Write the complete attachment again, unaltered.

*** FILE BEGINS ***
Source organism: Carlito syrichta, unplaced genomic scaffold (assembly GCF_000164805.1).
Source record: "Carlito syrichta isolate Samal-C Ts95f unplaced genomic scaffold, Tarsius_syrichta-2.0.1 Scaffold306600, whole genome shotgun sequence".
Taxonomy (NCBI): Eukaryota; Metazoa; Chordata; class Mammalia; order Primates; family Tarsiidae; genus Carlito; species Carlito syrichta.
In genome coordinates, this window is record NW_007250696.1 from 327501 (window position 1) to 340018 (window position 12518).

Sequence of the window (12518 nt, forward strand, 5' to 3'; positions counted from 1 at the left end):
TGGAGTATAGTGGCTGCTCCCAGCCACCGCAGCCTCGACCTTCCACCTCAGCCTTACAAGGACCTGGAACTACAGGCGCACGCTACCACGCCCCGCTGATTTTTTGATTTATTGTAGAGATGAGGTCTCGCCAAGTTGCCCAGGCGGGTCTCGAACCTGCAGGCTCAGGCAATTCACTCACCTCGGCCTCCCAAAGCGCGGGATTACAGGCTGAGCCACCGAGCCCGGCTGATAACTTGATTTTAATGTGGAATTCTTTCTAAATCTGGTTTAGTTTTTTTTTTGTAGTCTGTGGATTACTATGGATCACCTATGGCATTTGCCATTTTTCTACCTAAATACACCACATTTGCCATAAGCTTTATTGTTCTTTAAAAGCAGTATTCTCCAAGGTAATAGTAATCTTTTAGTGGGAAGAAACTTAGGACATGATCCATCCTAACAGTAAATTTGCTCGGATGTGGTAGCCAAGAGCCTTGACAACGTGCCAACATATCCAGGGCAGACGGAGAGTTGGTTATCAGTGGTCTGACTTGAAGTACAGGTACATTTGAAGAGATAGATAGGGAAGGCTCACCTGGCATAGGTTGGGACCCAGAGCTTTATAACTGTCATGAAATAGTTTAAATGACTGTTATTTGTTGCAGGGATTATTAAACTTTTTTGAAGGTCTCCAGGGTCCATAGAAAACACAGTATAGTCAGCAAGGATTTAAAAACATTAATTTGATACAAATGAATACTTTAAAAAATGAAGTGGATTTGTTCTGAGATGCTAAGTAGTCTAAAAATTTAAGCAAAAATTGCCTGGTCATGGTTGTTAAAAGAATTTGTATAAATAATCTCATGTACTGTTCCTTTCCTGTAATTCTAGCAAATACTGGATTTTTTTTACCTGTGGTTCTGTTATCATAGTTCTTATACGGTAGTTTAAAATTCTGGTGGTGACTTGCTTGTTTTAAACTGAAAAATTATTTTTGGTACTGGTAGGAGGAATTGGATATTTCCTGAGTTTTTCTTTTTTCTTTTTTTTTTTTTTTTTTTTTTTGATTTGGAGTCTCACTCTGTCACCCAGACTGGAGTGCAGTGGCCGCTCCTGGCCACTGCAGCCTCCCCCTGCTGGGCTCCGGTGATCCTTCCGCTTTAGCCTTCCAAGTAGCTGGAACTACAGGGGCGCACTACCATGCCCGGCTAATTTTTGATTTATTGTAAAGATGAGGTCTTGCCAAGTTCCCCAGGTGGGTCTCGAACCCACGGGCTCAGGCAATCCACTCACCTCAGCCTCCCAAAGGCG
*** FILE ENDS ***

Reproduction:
Source organism: Carlito syrichta, unplaced genomic scaffold (assembly GCF_000164805.1).
Source record: "Carlito syrichta isolate Samal-C Ts95f unplaced genomic scaffold, Tarsius_syrichta-2.0.1 Scaffold306600, whole genome shotgun sequence".
Taxonomy (NCBI): Eukaryota; Metazoa; Chordata; class Mammalia; order Primates; family Tarsiidae; genus Carlito; species Carlito syrichta.
In genome coordinates, this window is record NW_007250696.1 from 327501 (window position 1) to 340018 (window position 12518).

Sequence of the window (12518 nt, forward strand, 5' to 3'; positions counted from 1 at the left end):
TGGAGTATAGTGGCTGCTCCCAGCCACCGCAGCCTCGACCTTCCACCTCAGCCTTACAAGGACCTGGAACTACAGGCGCACGCTACCACGCCCCGCTGATTTTTTGATTTATTGTAGAGATGAGGTCTCGCCAAGTTGCCCAGGCGGGTCTCGAACCTGCAGGCTCAGGCAATTCACTCACCTCGGCCTCCCAAAGCGCGGGATTACAGGCTGAGCCACCGAGCCCGGCTGATAACTTGATTTTAATGTGGAATTCTTTCTAAATCTGGTTTAGTTTTTTTTTTGTAGTCTGTGGATTACTATGGATCACCTATGGCATTTGCCATTTTTCTACCTAAATACACCACATTTGCCATAAGCTTTATTGTTCTTTAAAAGCAGTATTCTCCAAGGTAATAGTAATCTTTTAGTGGGAAGAAACTTAGGACATGATCCATCCTAACAGTAAATTTGCTCGGATGTGGTAGCCAAGAGCCTTGACAACGTGCCAACATATCCAGGGCAGACGGAGAGTTGGTTATCAGTGGTCTGACTTGAAGTACAGGTACATTTGAAGAGATAGATAGGGAAGGCTCACCTGGCATAGGTTGGGACCCAGAGCTTTATAACTGTCATGAAATAGTTTAAATGACTGTTATTTGTTGCAGGGATTATTAAACTTTTTTGAAGGTCTCCAGGGTCCATAGAAAACACAGTATAGTCAGCAAGGATTTAAAAACATTAATTTGATACAAATGAATACTTTAAAAAATGAAGTGGATTTGTTCTGAGATGCTAAGTAGTCTAAAAATTTAAGCAAAAATTGCCTGGTCATGGTTGTTAAAAGAATTTGTATAAATAATCTCATGTACTGTTCCTTTCCTGTAATTCTAGCAAATACTGGATTTTTTTTACCTGTGGTTCTGTTATCATAGTTCTTATACGGTAGTTTAAAATTCTGGTGGTGACTTGCTTGTTTTAAACTGAAAAATTATTTTTGGTACTGGTAGGAGGAATTGGATATTTCCTGAGTTTTTCTTTTTTCTTTTTTTTTTTTTTTTTTTTTTTGATTTGGAGTCTCACTCTGTCACCCAGACTGGAGTGCAGTGGCCGCTCCTGGCCACTGCAGCCTCCCCCTGCTGGGCTCCGGTGATCCTTCCGCTTTAGCCTTCCAAGTAGCTGGAACTACAGGGGCGCACTACCATGCCCGGCTAATTTTTGATTTATTGTAAAGATGAGGTCTTGCCAAGTTCCCCAGGTGGGTCTCGAACCCACGGGCTCAGGCAATCCACTCACCTCAGCCTCCCAAAGGCG